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Skepticism – Ordeal


There may be no more surprising sound on a metal record this year than the bursts of applause heard following certain songs on Ordeal, the new album by funeral doom innovators Skepticism. Granted, it is a live album, recorded in one take at a concert in their native Finland last January, but something about the idea of joy and enthusiasm being aurally represented on a Skepticism record almost seems sacrilegious.

It’s been twenty years since the band released the classic Stormcrowfleet, and they’ve been the best funeral doom band on the planet since. Their spectral compositions resemble the paintings in the Rothko Chapel, at first overpowering and seemingly pitch black, but close analysis reveals intriguing subtleties and shadings. The band’s evolution—if it can be called that—has seen their sound move away a bit from their usual reverb-fogged cosmology into something a little more buttoned-up and theatric. Their last record, 2008’s Alloy was almost anthemic and midtempo in spots, a sign the band was starting to grow as interested in songwriting as they were atmosphere.

After a long dormancy, 2015 feels a bit like a coming out party for Skepticism; in May, the group made their American live debut at the venerated Maryland Deathfest (in broad daylight, no less), their stately doom acting as a soothing balm for a crowd well tenderized by a full weekend of fierce pits. Releasing a new set of songs via a live recording is more than just a canny cost-cutting measure. It’s also a chance for Skepticism to present themselves as a real band, not just a touchstone.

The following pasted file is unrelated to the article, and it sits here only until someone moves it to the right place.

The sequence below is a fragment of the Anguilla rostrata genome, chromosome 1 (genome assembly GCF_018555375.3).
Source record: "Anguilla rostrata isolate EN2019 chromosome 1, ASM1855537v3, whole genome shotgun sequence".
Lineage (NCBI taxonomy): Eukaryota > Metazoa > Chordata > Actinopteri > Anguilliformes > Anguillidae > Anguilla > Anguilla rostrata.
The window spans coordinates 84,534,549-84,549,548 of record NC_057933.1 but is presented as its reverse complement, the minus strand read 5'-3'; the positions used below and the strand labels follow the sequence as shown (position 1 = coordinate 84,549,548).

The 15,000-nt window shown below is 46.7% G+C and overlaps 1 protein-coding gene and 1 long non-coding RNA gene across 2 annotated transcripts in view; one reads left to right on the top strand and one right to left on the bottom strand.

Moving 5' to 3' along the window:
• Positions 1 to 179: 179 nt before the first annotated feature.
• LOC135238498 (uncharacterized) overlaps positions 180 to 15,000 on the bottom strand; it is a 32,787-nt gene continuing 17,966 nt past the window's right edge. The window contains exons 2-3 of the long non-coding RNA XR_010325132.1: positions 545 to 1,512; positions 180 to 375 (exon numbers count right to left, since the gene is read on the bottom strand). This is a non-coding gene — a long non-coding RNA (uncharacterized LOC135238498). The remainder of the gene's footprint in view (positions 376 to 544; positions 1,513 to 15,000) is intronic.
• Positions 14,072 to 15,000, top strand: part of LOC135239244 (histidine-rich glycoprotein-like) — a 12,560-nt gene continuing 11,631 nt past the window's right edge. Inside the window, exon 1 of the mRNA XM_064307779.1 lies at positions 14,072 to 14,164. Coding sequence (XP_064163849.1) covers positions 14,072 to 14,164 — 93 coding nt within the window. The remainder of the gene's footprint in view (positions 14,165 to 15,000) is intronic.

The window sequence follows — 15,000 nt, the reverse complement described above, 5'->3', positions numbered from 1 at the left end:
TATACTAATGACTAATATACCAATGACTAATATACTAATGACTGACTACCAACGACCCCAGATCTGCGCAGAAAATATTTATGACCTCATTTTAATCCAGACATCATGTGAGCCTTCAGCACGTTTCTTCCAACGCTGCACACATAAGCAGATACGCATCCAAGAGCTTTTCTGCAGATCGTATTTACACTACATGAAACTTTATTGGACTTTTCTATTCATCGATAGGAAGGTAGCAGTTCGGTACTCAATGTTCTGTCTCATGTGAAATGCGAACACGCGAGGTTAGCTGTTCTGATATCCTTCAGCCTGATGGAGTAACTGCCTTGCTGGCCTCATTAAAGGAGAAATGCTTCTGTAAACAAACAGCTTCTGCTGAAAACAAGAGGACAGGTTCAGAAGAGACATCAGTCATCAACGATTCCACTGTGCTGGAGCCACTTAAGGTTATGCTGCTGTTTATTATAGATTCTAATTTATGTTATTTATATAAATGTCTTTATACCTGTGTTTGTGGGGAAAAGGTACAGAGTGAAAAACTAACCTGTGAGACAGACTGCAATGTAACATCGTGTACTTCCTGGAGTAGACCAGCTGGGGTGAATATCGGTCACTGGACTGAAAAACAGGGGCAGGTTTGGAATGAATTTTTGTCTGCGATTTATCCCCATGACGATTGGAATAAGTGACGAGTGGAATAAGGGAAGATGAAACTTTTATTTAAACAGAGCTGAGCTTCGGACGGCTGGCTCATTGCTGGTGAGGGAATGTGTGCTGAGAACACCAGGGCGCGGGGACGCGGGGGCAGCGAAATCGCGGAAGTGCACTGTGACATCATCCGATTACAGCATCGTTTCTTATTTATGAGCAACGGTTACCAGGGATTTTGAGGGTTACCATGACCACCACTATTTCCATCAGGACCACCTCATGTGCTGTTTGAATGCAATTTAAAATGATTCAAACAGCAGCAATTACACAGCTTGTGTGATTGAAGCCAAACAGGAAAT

For a band that plays relatively few concerts, Skepticism loses none of their power in the concert setting. If YouTube clips of recent shows seemed conclusive on this matter, the sure-footed and beautifully-recorded Ordeal closes the case. It’s tough to pick a standout among the six new songs because they’re best taken as movements of a whole, inviting the listener to turn out the lights and let the velvety organs and deep, chiming guitars slowly wash over in waves.

If forced to select a favorite, the emotional dial seems to get the hardest crank on “March Incomplete,” a twelve-minute gem that peaks halfway through with a soaring guitar solo that may be the most stirring moment of tension resolution yet on a Skepticism record. “The Departure” and “The Road” feature slow-burn riffs that speak to the motion alluded to in their titles. “Closing Music” goes under the hood of the signature Skepticism sound by dropping elements out in stretches in order to let one or two instrumental voices guide the music forward.

As a treat for the devout, the band includes the encore performances of two of their most beloved pieces: “Pouring” from Stormcrowfleet and “The March and the Stream” from 1998’s Lead and Aether. “Pouring” (slowed down a touch, just for fun) is an extremely welcome addition, being that it’s my favorite funeral doom song of all time. The heavy down-stroked guitars and booming tom hits of the first half that slowly give way to somber organ notes that evoke a body being lowered to a final resting. It may not seem like an obvious for a crowd-rallying encore, but this is Skepticism we’re talking about, the band that excels at playing music that makes bleakness and desolation seem like moods worth applauding.

—Jason Bailey

Follow Skepticism on Facebook here.

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